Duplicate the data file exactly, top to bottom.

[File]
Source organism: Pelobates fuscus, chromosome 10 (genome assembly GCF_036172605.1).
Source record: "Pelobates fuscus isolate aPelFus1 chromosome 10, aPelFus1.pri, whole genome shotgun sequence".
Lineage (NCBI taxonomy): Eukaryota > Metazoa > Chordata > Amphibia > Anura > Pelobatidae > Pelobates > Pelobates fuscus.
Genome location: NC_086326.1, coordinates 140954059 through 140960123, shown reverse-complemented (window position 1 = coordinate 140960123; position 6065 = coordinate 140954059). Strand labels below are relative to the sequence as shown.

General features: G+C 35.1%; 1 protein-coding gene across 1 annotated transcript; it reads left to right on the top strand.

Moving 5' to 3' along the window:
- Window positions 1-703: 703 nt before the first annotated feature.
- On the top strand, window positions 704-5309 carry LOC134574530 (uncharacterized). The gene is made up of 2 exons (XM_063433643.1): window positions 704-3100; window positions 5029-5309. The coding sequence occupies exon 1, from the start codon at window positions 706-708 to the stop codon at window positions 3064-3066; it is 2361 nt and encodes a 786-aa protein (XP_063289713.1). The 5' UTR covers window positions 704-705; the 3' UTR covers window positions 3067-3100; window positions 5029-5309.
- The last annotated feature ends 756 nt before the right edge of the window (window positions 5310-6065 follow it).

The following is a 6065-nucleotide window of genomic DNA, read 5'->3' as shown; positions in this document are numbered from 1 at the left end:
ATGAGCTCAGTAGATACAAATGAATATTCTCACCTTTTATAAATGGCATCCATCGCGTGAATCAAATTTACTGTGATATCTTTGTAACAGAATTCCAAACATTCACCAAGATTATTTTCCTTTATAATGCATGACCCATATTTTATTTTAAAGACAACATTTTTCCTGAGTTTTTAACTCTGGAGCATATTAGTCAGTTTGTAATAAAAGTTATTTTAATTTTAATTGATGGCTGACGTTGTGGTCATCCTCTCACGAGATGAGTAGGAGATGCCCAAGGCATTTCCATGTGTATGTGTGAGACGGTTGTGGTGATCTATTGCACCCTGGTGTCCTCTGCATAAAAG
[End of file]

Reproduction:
Source organism: Pelobates fuscus, chromosome 10 (genome assembly GCF_036172605.1).
Source record: "Pelobates fuscus isolate aPelFus1 chromosome 10, aPelFus1.pri, whole genome shotgun sequence".
Lineage (NCBI taxonomy): Eukaryota > Metazoa > Chordata > Amphibia > Anura > Pelobatidae > Pelobates > Pelobates fuscus.
Genome location: NC_086326.1, coordinates 140954059 through 140960123, shown reverse-complemented (window position 1 = coordinate 140960123; position 6065 = coordinate 140954059). Strand labels below are relative to the sequence as shown.

General features: G+C 35.1%; 1 protein-coding gene across 1 annotated transcript; it reads left to right on the top strand.

Moving 5' to 3' along the window:
- Window positions 1-703: 703 nt before the first annotated feature.
- On the top strand, window positions 704-5309 carry LOC134574530 (uncharacterized). The gene is made up of 2 exons (XM_063433643.1): window positions 704-3100; window positions 5029-5309. The coding sequence occupies exon 1, from the start codon at window positions 706-708 to the stop codon at window positions 3064-3066; it is 2361 nt and encodes a 786-aa protein (XP_063289713.1). The 5' UTR covers window positions 704-705; the 3' UTR covers window positions 3067-3100; window positions 5029-5309.
- The last annotated feature ends 756 nt before the right edge of the window (window positions 5310-6065 follow it).

The following is a 6065-nucleotide window of genomic DNA, read 5'->3' as shown; positions in this document are numbered from 1 at the left end:
ATGAGCTCAGTAGATACAAATGAATATTCTCACCTTTTATAAATGGCATCCATCGCGTGAATCAAATTTACTGTGATATCTTTGTAACAGAATTCCAAACATTCACCAAGATTATTTTCCTTTATAATGCATGACCCATATTTTATTTTAAAGACAACATTTTTCCTGAGTTTTTAACTCTGGAGCATATTAGTCAGTTTGTAATAAAAGTTATTTTAATTTTAATTGATGGCTGACGTTGTGGTCATCCTCTCACGAGATGAGTAGGAGATGCCCAAGGCATTTCCATGTGTATGTGTGAGACGGTTGTGGTGATCTATTGCACCCTGGTGTCCTCTGCATAAAAG